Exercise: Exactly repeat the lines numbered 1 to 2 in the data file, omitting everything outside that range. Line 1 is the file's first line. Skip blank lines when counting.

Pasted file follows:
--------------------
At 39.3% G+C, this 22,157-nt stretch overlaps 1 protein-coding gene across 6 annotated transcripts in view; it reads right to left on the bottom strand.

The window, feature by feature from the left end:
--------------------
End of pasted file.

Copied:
At 39.3% G+C, this 22,157-nt stretch overlaps 1 protein-coding gene across 6 annotated transcripts in view; it reads right to left on the bottom strand.

The window, feature by feature from the left end: